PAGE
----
(102) French, “ Or c’este une misericorde qui merite d’estre deteestee, quand elle derogue a l’authorite de Dieu, et qu’elle la deminue selon qu’il semble bon aux hommes;” “Now it is a mercy which deserves to be detested, when it derogates from the authority of God, and lessens it according as it seems good to men.” — Ed.
25. And Joshua said unto them, Fear not, etc Joshua now triumphs in the persons of the five kings over all the others who remained. For he exhorts his own people to confidence, just as if those who still stood unsubdued were actually prostrate under their feet. Hence we gather, that by the trampling down of a few, the whole people were so elated, that they looked down with contempt on all the others, as if they were already overthrown. And, certainly, we have here a brighter display of the divine power, which could thus inspire confidence for the future.
It is to be observed, however, that the kings were hung up, not for the purpose of exercising greater severity upon them, but merely by way of ignominy, as they were already slain. It was expedient that this memorable act of divine vengeance should be openly displayed in the view of all. Perhaps, also, it was the divine purpose to infuriate the other nations by despair, and drive them to madness, that they might bring down swifter destruction on themselves, whetting the wrath of the Israelites by their obstinacy. The same ignominy is inflicted on the king of Makkedah, though he had not led out his forces, and a similar destruction is executed on the whole people, who had kept quiet within their walls. (103) It is probable, indeed, that they had made some hostile attempt, but the special reason was, that God had passed the same sentence upon all. Why the dead bodies were thrown into the cave at evening, I have elsewhere explained. Moreover, this whole history holds up to us as in a mirror, how, when the Lord is seated on his tribunal, all worldly splendor vanishes before him, and the glory of those who seemed to excel is turned by his judgment into the greatest disgrace.
(103) French, “ Tout le peuple qui n’estoit point sorti de la ville n’en a pas eut meilleur conte;” “All the people who had not come out from the town did not get easier off.” — Ed.
29. Then Joshua. passed, etc We have now a description of the taking of the cities, out of which the army of the enemy had been raised; and herein God displayed his power no less wonderfully than in the open field, especially when the rapidity is considered. For although those who had fled hither in trepidation might have produced some degree of panic, still, when the fear was allayed, they might be useful for defense. (104) The garrison had been increased by their numbers. When, therefore, in a short period of time, Joshua takes all the cities, and gains possession of the smaller towns, the presence of God was conspicuously manifested in a success no less incredible than unexpected. For had they, when attacked, only shut their gates, as Joshua had not brought either ladders by which he might scale the walls, or engines by which he might throw them down, each siege might have been attended with considerable fatigue and delay. Therefore, when he takes one the following day, and another the very day after attacking it, these continued, easy, and rapid victories, are evidently beyond human agency.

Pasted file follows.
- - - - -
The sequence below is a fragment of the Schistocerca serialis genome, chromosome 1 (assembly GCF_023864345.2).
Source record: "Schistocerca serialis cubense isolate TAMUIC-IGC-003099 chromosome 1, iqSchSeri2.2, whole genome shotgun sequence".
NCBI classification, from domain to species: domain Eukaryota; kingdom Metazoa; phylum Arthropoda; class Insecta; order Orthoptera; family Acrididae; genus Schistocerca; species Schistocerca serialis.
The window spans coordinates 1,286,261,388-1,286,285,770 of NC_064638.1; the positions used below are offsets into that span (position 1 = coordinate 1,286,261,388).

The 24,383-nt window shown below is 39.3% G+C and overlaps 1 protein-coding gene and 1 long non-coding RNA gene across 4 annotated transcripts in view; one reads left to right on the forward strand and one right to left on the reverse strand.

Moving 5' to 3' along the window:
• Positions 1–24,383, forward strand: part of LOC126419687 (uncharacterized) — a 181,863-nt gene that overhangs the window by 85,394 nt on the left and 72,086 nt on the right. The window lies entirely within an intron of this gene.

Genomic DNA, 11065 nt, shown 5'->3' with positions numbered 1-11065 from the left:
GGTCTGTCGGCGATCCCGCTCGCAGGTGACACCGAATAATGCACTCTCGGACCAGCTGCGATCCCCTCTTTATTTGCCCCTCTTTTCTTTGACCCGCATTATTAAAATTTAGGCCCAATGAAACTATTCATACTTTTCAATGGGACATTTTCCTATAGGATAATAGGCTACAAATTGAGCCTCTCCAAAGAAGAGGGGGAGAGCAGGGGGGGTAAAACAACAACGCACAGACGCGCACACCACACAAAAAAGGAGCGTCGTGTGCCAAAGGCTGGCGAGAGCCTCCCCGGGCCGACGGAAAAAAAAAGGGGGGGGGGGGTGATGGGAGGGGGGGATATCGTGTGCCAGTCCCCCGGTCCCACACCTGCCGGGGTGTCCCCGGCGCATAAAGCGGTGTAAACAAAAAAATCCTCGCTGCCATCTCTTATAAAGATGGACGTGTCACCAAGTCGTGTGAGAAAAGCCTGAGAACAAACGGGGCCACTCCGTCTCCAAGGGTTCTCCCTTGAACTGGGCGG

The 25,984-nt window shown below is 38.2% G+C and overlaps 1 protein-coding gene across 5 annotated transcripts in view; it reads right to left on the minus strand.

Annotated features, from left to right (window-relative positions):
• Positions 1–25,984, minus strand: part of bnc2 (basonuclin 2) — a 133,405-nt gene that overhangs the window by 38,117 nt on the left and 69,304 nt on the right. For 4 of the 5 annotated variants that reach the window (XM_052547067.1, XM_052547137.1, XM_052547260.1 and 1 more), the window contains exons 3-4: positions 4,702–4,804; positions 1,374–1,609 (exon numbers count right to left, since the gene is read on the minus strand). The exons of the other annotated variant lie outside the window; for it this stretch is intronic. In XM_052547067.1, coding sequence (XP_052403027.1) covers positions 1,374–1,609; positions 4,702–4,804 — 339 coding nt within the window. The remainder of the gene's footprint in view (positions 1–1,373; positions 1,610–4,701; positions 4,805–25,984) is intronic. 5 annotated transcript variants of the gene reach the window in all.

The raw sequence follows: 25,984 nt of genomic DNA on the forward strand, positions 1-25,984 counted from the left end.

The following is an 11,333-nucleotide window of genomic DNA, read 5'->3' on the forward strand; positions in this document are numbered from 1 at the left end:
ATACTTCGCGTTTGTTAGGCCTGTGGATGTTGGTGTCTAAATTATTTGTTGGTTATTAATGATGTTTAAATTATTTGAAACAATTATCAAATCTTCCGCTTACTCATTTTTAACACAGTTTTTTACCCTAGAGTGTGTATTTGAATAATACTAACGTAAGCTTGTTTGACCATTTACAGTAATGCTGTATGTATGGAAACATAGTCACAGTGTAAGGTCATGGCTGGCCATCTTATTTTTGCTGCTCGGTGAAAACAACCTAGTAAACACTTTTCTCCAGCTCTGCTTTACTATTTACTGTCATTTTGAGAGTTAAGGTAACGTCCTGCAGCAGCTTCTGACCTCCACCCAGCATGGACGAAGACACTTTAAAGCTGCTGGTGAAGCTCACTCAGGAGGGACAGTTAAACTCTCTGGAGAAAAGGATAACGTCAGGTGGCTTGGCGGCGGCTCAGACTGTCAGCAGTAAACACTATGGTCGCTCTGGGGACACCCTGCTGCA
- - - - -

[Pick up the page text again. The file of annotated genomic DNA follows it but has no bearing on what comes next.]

Not without cause, then, in the end of the chapter, is the goodness of God expressly celebrated, as it had been made manifest that he was fighting for Israel, when Joshua at once took and vanquished so many kings, with their territories. Indeed, he could never, even in a course of inspection, have passed so quickly from city to city, had not a passage been divinely opened by the removal of obstacles. The miracle was increased when the king of Geser, who had come to the help of others, doubtless with full confidence in the result, was suddenly put to rout, almost without an effort, and did not even delay the advance of the Israelites. Those who were slain in the cities represent, as in a mirror, those whose punishment the Almighty holds suspended, while he actually takes vengeance on others. For though they plume themselves on the reprieve thus afforded them, their condition is worse than if they were immediately dragged to death. (105) It looks as if it would have been a dire calamity to fall in the field of battle; and making their escape, they seek safety within their walls. But what awaited them there was much more dreadful. Their wives and their children are butchered in their sight, and their own death is more ignominious than if they had perished sword in hand. Hence there is no reason to envy the reprobate the short time which the Lord sometimes grants them, because when they have begun to promise themselves safety, sudden destruction will come upon them. (1 Thessalonians 5:3.) (106) Meanwhile, let us learn not to abuse the patience of God when he defers to execute his judgment, and, instead of indulging in self-complacency when we seem to have been delivered from any danger, or when means of escape from it present themselves, let us reflect on the words of Jeremiah, (Jeremiah 24:2) that while the basket of early figs (107) had at least some savor, the other was so sour that they could not be eaten.